Monday, December 9, 2013
By Kevin Miller firstname.lastname@example.org
Washington Bureau Chief
WASHINGTON -- Members of Maine's congressional delegation said Monday that they hope President Obama will lay out a concrete set of proposals Tuesday night for putting the nation's economy on firmer ground and avoiding across-the-board spending cuts set to kick in next month.
Addressing Congress for the first time in his second term, Obama is expected to hit many of the themes heard during his re-election campaign, such as investing in infrastructure and renewable energy, protecting the middle class and collecting more taxes from the wealthy. But he is also expected to urge congressional action on gun control and immigration reform.
Sen. Susan Collins said she hopes the president will outline a plan for addressing the nation's $16.4 trillion debt, which the Republican described as "unsustainable" and "the greatest threat to our nation's economic recovery."
Key to that will be avoiding the across-the-board sequestration cuts slated to take effect in March, absent an agreement between the White House and Congress, Collins said.
"I would like the president to outline a plan for avoiding the automatic, indiscriminate cuts set to take effect next month that would have devastating consequences for our national security and our economy," Collins said in a written statement. "Sequestration would cause great harm to America's safety in a dangerous world and Congress and the president need to set partisanship aside to resolve this issue."
Attending his first State of the Union speech, and sitting next to Collins, will be Sen. Angus King, an independent.
"What I hope to hear is a concrete set of proposals for creating jobs," King said. "We've got a lot of issues around here: deficits and the sequester and all of these other things. But the paramount issue is the economy. And I'm hoping the president will lay out a plan that we can all get behind to get this economy moving."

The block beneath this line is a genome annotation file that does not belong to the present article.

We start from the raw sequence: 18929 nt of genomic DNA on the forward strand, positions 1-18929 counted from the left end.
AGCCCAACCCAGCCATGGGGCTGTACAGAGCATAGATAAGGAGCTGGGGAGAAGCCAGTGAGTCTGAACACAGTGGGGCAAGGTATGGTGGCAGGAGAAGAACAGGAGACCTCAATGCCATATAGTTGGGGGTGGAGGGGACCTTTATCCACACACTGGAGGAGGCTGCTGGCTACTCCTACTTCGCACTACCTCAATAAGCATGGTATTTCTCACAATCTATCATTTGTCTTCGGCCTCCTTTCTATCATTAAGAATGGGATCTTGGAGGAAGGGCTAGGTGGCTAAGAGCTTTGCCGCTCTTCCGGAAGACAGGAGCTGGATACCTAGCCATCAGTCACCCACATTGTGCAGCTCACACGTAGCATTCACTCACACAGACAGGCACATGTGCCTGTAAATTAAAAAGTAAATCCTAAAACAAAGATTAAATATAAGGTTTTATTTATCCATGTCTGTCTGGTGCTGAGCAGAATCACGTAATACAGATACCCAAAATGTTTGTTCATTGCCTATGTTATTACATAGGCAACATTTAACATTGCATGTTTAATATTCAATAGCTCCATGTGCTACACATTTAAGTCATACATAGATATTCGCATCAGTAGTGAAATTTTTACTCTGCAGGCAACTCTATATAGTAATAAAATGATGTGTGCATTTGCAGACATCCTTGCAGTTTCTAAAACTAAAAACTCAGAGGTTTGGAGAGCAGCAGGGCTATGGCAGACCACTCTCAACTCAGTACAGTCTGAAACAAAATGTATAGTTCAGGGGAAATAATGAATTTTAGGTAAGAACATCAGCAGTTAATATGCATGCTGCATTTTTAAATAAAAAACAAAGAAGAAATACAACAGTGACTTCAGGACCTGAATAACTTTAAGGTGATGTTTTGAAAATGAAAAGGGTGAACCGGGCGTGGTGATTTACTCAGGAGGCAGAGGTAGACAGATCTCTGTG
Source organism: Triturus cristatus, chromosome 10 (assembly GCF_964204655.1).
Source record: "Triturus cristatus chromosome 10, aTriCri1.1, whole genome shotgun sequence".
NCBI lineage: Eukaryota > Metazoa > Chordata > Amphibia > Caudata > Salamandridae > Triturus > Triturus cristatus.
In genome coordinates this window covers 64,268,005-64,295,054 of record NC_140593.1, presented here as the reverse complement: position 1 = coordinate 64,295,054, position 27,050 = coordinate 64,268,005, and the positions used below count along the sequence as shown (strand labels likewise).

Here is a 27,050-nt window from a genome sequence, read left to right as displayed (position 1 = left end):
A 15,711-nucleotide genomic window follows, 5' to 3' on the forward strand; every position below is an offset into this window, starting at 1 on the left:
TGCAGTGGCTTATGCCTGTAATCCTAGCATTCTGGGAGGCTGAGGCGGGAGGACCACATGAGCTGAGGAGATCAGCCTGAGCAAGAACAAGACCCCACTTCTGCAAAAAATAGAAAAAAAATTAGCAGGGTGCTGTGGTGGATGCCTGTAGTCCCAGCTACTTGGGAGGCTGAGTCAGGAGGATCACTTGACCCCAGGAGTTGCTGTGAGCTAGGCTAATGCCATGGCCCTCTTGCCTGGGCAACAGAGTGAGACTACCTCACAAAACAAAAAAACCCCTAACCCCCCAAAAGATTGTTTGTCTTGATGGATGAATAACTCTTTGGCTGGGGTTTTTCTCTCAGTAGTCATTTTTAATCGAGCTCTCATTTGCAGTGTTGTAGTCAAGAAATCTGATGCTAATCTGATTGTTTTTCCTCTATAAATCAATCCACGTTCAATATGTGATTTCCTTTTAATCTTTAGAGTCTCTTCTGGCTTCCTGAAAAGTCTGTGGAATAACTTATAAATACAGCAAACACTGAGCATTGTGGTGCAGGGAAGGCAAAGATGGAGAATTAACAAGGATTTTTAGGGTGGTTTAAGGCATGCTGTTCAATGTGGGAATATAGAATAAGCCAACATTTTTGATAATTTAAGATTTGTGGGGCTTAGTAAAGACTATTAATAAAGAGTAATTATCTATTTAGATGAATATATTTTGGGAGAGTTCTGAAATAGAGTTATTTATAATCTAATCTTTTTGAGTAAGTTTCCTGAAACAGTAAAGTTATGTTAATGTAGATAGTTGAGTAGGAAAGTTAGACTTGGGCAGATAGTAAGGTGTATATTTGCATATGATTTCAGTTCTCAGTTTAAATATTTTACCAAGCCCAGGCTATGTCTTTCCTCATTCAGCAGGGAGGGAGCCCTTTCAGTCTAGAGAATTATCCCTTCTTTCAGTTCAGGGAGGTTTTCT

King said he would not prejudge but added he hopes any plan would include a mix of tax reform, infrastructure investment and training initiatives, all within existing resources.
Rep. Chellie Pingree said she also expects the economy will be foremost in the president's address, based on his comments to House Democrats last week, adding that she expects a "proactive agenda" on reducing the deficit.
But Pingree also expects to hear the president push for immigration reform, proposals to reduce gun violence and action on climate change, an issue that was largely missing during the president's first term and the 2012 campaign.
"He made very clear that he is going to talk about climate change and energy policy, and that is a breath of fresh air," she said. Pingree is married to S. Donald Sussman, majority shareowner of MaineToday Media, the publisher of the Kennebec Journal, Morning Sentinel and Portland Press Herald.
Rep. Mike Michaud's speech wish list includes increased funding for the U.S. Economic Development Administration and enforcement of international trade laws. On the latter, Michaud reiterated concerns about a large financial package offered by the Canadian government to restart a Nova Scotia mill, which could affect paper mills in Maine and across the U.S.
Michaud said he would also like the president to address the health care needs of veterans.
"My hope is he will really focus on how we can improve not only access to care for veterans but also the backlog of claims," said Michaud, who is the top-ranking Democrat on the House Veterans Affairs Committee.
Obama is scheduled to deliver his State of the Union speech to a joint session of Congress at 9 p.m.
Kevin Miller -- 317-6256
On Twitter: @KevinMillerDC